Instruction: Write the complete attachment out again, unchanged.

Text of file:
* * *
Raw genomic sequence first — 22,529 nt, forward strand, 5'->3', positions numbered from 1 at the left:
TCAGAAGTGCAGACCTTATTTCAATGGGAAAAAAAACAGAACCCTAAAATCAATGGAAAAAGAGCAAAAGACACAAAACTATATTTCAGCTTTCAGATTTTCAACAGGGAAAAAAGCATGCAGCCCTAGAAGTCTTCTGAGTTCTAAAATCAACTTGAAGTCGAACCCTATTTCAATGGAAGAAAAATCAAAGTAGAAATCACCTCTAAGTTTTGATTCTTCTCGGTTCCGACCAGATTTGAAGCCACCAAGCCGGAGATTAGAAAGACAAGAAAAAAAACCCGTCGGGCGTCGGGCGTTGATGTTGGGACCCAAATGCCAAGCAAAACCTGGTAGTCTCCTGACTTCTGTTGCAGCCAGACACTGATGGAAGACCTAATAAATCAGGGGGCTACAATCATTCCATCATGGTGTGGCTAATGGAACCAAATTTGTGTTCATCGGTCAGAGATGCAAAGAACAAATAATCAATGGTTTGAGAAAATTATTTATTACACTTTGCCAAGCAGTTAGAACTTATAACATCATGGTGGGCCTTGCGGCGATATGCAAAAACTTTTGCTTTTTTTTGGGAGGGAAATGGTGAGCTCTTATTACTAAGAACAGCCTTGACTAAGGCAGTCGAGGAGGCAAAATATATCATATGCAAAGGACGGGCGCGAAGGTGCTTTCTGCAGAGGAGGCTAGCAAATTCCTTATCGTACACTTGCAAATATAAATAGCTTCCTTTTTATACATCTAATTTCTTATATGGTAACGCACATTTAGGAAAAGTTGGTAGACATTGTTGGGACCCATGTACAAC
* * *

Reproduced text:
Raw genomic sequence first — 22,529 nt, forward strand, 5'->3', positions numbered from 1 at the left:
TCAGAAGTGCAGACCTTATTTCAATGGGAAAAAAAACAGAACCCTAAAATCAATGGAAAAAGAGCAAAAGACACAAAACTATATTTCAGCTTTCAGATTTTCAACAGGGAAAAAAGCATGCAGCCCTAGAAGTCTTCTGAGTTCTAAAATCAACTTGAAGTCGAACCCTATTTCAATGGAAGAAAAATCAAAGTAGAAATCACCTCTAAGTTTTGATTCTTCTCGGTTCCGACCAGATTTGAAGCCACCAAGCCGGAGATTAGAAAGACAAGAAAAAAAACCCGTCGGGCGTCGGGCGTTGATGTTGGGACCCAAATGCCAAGCAAAACCTGGTAGTCTCCTGACTTCTGTTGCAGCCAGACACTGATGGAAGACCTAATAAATCAGGGGGCTACAATCATTCCATCATGGTGTGGCTAATGGAACCAAATTTGTGTTCATCGGTCAGAGATGCAAAGAACAAATAATCAATGGTTTGAGAAAATTATTTATTACACTTTGCCAAGCAGTTAGAACTTATAACATCATGGTGGGCCTTGCGGCGATATGCAAAAACTTTTGCTTTTTTTTGGGAGGGAAATGGTGAGCTCTTATTACTAAGAACAGCCTTGACTAAGGCAGTCGAGGAGGCAAAATATATCATATGCAAAGGACGGGCGCGAAGGTGCTTTCTGCAGAGGAGGCTAGCAAATTCCTTATCGTACACTTGCAAATATAAATAGCTTCCTTTTTATACATCTAATTTCTTATATGGTAACGCACATTTAGGAAAAGTTGGTAGACATTGTTGGGACCCATGTACAAC